30 Oct. 2006
By Sgt. 1st Class Jennifer Schwind
129th Mobile Public Affairs Detachment
From a distance it looks like a classic summer scene: boaters enjoying an afternoon on the river, taking an occasional dip to cool from the sun. But that’s far from the real situation occurring on the Euphrates River near Camp Habbaniyah, Iraq.
In reality, this is a new initiative to prevent improvised explosive devices (IEDs) from entering the area. The boaters and swimmers are actually soldiers in the Iraqi Army (IA), receiving small boat operator, or coxswain, training they requested from their American Military Transition Team (MiTT) counterparts.
Pictured: U.S. Navy Lt. Eric Torres, member of the Marine Corps Reserve's 3rd Air Naval Gunfire Liaison Company of Long Beach, Calif. and attached to the 1st Iraqi Army Division Military Transition Team, communicates the need to slow the boat speed down as he teaches an Iraqi soldier how to operate a boat on the Euphrates River. The Iraqi Army will soon patrol the river to prevent insurgents from transporting IEDs into the area.
Preventing insurgents from transporting IEDs on the Euphrates River is not the only significant aspect of this situation. Also important is the fact that the Iraqi Army identified the need to patrol the river--positive proof of the advancement of the leadership of the Iraqi Army.
“It’s a sign that the Iraqi Army is thinking forward,” said U.S. Marine Col. Juan Ayala, senior adviser of the 1st IA Division MiTT.
“They’re not only thinking about what they’re doing on the ground, but they’re also thinking about more than one dimension of the counter-insurgency war.”
Ayala said that when his MiTT arrived in January 2006, the 1st IA Division realized that the insurgency was maneuvering around the area of operation not only on land, but also on the Euphrates River.
“They requested some assistance in training a team to patrol the Euphrates,” Ayala said. “They believe, and intelligence is telling them, that insurgents are transporting supplies, IED-making materials, and other forms of sustainment to support the insurgency in the Caldea, Abu Fleice, and Habbaniyah area, to include Fallujah and Ramadi.”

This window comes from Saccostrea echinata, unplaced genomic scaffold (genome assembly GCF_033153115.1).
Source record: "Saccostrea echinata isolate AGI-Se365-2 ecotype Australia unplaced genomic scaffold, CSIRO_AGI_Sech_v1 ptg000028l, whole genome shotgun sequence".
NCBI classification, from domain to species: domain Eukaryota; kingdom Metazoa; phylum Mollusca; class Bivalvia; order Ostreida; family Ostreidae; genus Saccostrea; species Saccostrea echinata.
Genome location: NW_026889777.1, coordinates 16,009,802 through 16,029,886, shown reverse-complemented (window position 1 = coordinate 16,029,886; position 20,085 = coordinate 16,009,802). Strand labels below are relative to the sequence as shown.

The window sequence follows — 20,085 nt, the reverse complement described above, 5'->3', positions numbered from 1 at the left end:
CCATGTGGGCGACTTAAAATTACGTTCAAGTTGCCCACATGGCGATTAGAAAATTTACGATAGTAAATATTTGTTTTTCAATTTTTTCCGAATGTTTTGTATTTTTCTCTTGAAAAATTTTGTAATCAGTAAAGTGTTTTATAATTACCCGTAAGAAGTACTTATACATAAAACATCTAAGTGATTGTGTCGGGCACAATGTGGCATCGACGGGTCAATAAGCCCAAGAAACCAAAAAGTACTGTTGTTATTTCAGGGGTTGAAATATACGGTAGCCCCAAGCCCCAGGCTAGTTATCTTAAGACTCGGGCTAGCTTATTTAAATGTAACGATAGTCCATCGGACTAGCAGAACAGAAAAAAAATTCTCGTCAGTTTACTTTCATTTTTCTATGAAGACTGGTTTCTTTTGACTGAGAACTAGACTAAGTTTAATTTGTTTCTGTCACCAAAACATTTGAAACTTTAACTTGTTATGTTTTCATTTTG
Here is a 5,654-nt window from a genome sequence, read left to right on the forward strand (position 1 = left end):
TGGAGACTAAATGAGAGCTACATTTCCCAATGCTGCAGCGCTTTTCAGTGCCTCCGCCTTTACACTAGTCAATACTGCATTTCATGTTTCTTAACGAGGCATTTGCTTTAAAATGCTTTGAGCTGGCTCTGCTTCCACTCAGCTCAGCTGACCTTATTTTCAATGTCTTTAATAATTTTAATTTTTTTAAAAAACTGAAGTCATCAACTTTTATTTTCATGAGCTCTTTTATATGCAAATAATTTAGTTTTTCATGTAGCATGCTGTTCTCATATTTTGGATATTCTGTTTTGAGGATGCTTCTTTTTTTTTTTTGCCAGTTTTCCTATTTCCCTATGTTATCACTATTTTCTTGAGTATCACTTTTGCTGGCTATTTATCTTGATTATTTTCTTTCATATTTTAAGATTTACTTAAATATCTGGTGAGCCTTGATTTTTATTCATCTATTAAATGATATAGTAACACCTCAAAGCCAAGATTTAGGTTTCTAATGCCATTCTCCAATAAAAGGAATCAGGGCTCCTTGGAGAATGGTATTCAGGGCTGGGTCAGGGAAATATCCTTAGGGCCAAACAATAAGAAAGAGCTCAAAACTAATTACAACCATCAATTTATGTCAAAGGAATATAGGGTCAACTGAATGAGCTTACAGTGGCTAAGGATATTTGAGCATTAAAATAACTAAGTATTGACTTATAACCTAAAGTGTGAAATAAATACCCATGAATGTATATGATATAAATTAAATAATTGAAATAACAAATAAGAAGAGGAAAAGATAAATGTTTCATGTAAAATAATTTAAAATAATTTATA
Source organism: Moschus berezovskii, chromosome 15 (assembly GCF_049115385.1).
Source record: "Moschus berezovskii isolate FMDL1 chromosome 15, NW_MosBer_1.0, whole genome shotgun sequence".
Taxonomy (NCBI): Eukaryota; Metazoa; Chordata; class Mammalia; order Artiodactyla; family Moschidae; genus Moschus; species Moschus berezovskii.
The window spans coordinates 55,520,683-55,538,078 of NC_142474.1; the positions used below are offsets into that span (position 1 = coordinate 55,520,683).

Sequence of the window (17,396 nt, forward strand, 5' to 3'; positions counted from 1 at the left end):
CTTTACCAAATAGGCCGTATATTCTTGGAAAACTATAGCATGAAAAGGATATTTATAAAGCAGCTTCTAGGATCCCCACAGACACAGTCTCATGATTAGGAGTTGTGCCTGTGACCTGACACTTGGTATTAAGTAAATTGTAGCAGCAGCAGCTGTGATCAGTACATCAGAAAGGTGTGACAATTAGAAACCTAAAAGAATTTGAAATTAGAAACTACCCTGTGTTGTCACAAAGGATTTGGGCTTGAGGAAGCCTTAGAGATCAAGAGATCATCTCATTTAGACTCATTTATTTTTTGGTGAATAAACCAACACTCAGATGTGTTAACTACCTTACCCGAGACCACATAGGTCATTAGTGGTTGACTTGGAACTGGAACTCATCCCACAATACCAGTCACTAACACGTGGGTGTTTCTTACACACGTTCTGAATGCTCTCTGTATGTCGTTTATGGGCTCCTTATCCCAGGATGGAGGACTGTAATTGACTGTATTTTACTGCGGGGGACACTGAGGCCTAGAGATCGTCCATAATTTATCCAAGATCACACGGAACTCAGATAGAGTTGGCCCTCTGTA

“What the Iraqi Army, and specifically the 1st IA Division, is trying to do is deny the insurgency that line of communication,” said Ayala, making the Euphrates River one more area where the insurgents can not travel, intimidate the farmers, or bring in IEDs and IED-making materials.
“They’re thinking about manning, equipping, and sustaining their brigades in the counter-insurgency fight which encompasses all levels and all types of maneuver, including maneuver in the water,” Ayala added.
To prepare the Iraqi Army to take their counter-insurgency fight to the water, MiTT members created a combat coxswain course, first of its kind in the post-Saddam era, which teaches basic sailor and patrolling skills needed to perform riverine operations.
A dozen Iraqi soldiers, selected for their swimming ability or prior boating experience, are receiving the initial training from their American mentors. Then, they will train their own comrades and eventually form a combat boating company.
There are three basic parts to this training. First are the tactics, techniques, and procedures of military riverine operations. Second is survivability, or ensuring they can swim with all their equipment, such as body armor and weapons. Third is to handle, maneuver, and maintain water-worthiness of their boats, which were abandoned by the old Iraqi army and refurbished by U.S. troops.
“Their boats are very basic,” said U.S. Navy Lt. Eric Torres, member of Marine Corps Reserve’s 3rd Air Naval Gunfire Liaison Company, which is attached to the 1st IA Division MiTT. “They don’t have a lot of what we’d consider rudimentary equipment. They have eyelets that are bolted on to the fiberglass instead of cleats…so as a result they have to use knots more than we would.
“I’m teaching them not to use shackles or carabiners or anything more modern because their army might not have that later on, so I’m intentionally teaching them the hard way.”
According to Torres, these IA soldiers are mostly combat veterans from the old army, and appreciate the importance of this instruction. They believe they will use this training, whether tying knots in the dark or rescuing someone from the water, for future real-life operations.
“That’s why the guys are so enthusiastic and motivated,” said Torres. “They want to know this because it’s going to save their lives.”
Although the combat coxswain training is fundamental, its impact could be great for the 1st IA Division.
“If they interdict the Euphrates River, I think that’s one step closer to the security of their country,” Ayala said.
In the long run, when the Iraqi Army assumes full security of its country, the impact is great for their MiTT advisers too. That will be the time for U.S. forces to pull out of Iraq.
Then American troops can enjoy their own classic summer scenes, at home.